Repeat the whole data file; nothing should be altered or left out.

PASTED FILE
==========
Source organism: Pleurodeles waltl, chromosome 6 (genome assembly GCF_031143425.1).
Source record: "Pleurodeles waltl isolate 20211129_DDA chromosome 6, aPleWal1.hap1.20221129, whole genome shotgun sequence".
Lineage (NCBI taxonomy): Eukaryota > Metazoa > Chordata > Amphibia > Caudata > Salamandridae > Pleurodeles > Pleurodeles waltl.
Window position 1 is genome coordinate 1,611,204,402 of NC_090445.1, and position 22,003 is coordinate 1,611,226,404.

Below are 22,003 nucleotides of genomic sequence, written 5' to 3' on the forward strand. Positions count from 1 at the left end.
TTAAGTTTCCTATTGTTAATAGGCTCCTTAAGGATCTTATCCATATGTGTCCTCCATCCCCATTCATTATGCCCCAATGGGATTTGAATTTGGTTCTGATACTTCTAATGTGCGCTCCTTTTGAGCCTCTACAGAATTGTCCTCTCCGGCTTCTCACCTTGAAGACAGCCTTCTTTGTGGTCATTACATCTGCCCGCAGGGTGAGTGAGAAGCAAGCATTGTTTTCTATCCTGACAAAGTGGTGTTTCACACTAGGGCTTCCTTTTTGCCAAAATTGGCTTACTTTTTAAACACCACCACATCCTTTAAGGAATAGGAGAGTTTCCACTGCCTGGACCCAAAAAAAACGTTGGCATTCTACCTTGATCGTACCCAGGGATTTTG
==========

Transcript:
Source organism: Pleurodeles waltl, chromosome 6 (genome assembly GCF_031143425.1).
Source record: "Pleurodeles waltl isolate 20211129_DDA chromosome 6, aPleWal1.hap1.20221129, whole genome shotgun sequence".
Lineage (NCBI taxonomy): Eukaryota > Metazoa > Chordata > Amphibia > Caudata > Salamandridae > Pleurodeles > Pleurodeles waltl.
Window position 1 is genome coordinate 1,611,204,402 of NC_090445.1, and position 22,003 is coordinate 1,611,226,404.

Below are 22,003 nucleotides of genomic sequence, written 5' to 3' on the forward strand. Positions count from 1 at the left end.
TTAAGTTTCCTATTGTTAATAGGCTCCTTAAGGATCTTATCCATATGTGTCCTCCATCCCCATTCATTATGCCCCAATGGGATTTGAATTTGGTTCTGATACTTCTAATGTGCGCTCCTTTTGAGCCTCTACAGAATTGTCCTCTCCGGCTTCTCACCTTGAAGACAGCCTTCTTTGTGGTCATTACATCTGCCCGCAGGGTGAGTGAGAAGCAAGCATTGTTTTCTATCCTGACAAAGTGGTGTTTCACACTAGGGCTTCCTTTTTGCCAAAATTGGCTTACTTTTTAAACACCACCACATCCTTTAAGGAATAGGAGAGTTTCCACTGCCTGGACCCAAAAAAAACGTTGGCATTCTACCTTGATCGTACCCAGGGATTTTG